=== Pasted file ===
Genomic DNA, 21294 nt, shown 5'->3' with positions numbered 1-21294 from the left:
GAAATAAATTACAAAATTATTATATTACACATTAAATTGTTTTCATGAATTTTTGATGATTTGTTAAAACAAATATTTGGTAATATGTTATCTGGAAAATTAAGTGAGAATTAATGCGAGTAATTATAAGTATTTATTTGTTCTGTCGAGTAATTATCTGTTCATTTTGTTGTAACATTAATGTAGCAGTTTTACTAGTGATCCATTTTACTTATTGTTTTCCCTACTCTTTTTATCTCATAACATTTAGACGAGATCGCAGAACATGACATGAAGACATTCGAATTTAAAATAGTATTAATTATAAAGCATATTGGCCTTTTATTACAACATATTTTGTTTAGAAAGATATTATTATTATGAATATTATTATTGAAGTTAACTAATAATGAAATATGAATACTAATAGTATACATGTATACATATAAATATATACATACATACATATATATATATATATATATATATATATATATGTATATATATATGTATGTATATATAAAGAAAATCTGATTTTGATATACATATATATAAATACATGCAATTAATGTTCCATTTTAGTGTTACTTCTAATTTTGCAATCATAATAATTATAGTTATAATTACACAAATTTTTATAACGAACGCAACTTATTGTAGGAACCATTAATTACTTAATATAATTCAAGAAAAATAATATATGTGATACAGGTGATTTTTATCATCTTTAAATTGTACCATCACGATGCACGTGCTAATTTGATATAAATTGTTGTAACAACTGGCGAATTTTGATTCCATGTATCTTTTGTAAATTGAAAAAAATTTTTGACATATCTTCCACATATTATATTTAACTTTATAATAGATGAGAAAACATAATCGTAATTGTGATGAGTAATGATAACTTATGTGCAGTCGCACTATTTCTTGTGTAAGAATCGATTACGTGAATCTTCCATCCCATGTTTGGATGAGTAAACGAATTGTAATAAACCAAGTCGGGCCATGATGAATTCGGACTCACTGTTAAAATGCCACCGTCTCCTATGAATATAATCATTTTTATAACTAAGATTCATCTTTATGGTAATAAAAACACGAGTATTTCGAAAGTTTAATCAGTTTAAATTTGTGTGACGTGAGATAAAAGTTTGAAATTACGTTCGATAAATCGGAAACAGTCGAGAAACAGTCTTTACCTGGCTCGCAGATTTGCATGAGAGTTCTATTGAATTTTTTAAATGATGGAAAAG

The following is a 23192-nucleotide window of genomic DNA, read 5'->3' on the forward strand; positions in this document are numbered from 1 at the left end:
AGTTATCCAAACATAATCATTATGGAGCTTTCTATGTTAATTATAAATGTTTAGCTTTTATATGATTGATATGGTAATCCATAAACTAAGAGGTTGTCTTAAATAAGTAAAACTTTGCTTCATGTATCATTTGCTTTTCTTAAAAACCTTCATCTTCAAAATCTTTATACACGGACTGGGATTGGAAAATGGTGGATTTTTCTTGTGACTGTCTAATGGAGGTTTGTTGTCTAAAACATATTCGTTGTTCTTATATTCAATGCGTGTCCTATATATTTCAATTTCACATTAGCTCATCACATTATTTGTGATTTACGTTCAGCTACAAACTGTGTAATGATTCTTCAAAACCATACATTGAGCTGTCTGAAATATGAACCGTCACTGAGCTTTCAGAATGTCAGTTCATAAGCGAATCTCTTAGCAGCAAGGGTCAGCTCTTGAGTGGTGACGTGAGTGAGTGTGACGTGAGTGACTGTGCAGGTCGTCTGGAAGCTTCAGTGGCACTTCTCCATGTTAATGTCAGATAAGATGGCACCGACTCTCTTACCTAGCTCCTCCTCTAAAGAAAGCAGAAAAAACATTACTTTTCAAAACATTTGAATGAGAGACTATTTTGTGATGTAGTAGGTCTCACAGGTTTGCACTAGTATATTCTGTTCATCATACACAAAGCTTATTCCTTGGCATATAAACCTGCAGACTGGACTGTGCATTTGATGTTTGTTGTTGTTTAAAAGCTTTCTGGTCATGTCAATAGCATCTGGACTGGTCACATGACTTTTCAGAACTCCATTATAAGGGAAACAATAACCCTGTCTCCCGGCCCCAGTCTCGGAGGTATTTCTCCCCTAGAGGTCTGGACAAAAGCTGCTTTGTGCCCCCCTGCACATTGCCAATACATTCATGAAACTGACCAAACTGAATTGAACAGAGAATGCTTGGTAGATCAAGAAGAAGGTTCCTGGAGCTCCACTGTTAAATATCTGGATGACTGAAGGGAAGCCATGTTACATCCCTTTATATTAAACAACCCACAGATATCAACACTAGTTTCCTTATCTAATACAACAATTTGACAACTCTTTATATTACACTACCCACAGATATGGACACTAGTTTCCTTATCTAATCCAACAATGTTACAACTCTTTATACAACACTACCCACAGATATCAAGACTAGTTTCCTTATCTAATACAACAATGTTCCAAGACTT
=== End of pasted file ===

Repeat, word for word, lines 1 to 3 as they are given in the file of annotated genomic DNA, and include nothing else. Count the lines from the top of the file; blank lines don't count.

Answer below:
Genomic DNA, 21294 nt, shown 5'->3' with positions numbered 1-21294 from the left:
GAAATAAATTACAAAATTATTATATTACACATTAAATTGTTTTCATGAATTTTTGATGATTTGTTAAAACAAATATTTGGTAATATGTTATCTGGAAAATTAAGTGAGAATTAATGCGAGTAATTATAAGTATTTATTTGTTCTGTCGAGTAATTATCTGTTCATTTTGTTGTAACATTAATGTAGCAGTTTTACTAGTGATCCATTTTACTTATTGTTTTCCCTACTCTTTTTATCTCATAACATTTAGACGAGATCGCAGAACATGACATGAAGACATTCGAATTTAAAATAGTATTAATTATAAAGCATATTGGCCTTTTATTACAACATATTTTGTTTAGAAAGATATTATTATTATGAATATTATTATTGAAGTTAACTAATAATGAAATATGAATACTAATAGTATACATGTATACATATAAATATATACATACATACATATATATATATATATATATATATATATATATGTATATATATATGTATGTATATATAAAGAAAATCTGATTTTGATATACATATATATAAATACATGCAATTAATGTTCCATTTTAGTGTTACTTCTAATTTTGCAATCATAATAATTATAGTTATAATTACACAAATTTTTATAACGAACGCAACTTATTGTAGGAACCATTAATTACTTAATATAATTCAAGAAAAATAATATATGTGATACAGGTGATTTTTATCATCTTTAAATTGTACCATCACGATGCACGTGCTAATTTGATATAAATTGTTGTAACAACTGGCGAATTTTGATTCCATGTATCTTTTGTAAATTGAAAAAAATTTTTGACATATCTTCCACATATTATATTTAACTTTATAATAGATGAGAAAACATAATCGTAATTGTGATGAGTAATGATAACTTATGTGCAGTCGCACTATTTCTTGTGTAAGAATCGATTACGTGAATCTTCCATCCCATGTTTGGATGAGTAAACGAATTGTAATAAACCAAGTCGGGCCATGATGAATTCGGACTCACTGTTAAAATGCCACCGTCTCCTATGAATATAATCATTTTTATAACTAAGATTCATCTTTATGGTAATAAAAACACGAGTATTTCGAAAGTTTAATCAGTTTAAATTTGTGTGACGTGAGATAAAAGTTTGAAATTACGTTCGATAAATCGGAAACAGTCGAGAAACAGTCTTTACCTGGCTCGCAGATTTGCATGAGAGTTCTATTGAATTTTTTAAATGATGGAAAAG

The following is a 23192-nucleotide window of genomic DNA, read 5'->3' on the forward strand; positions in this document are numbered from 1 at the left end: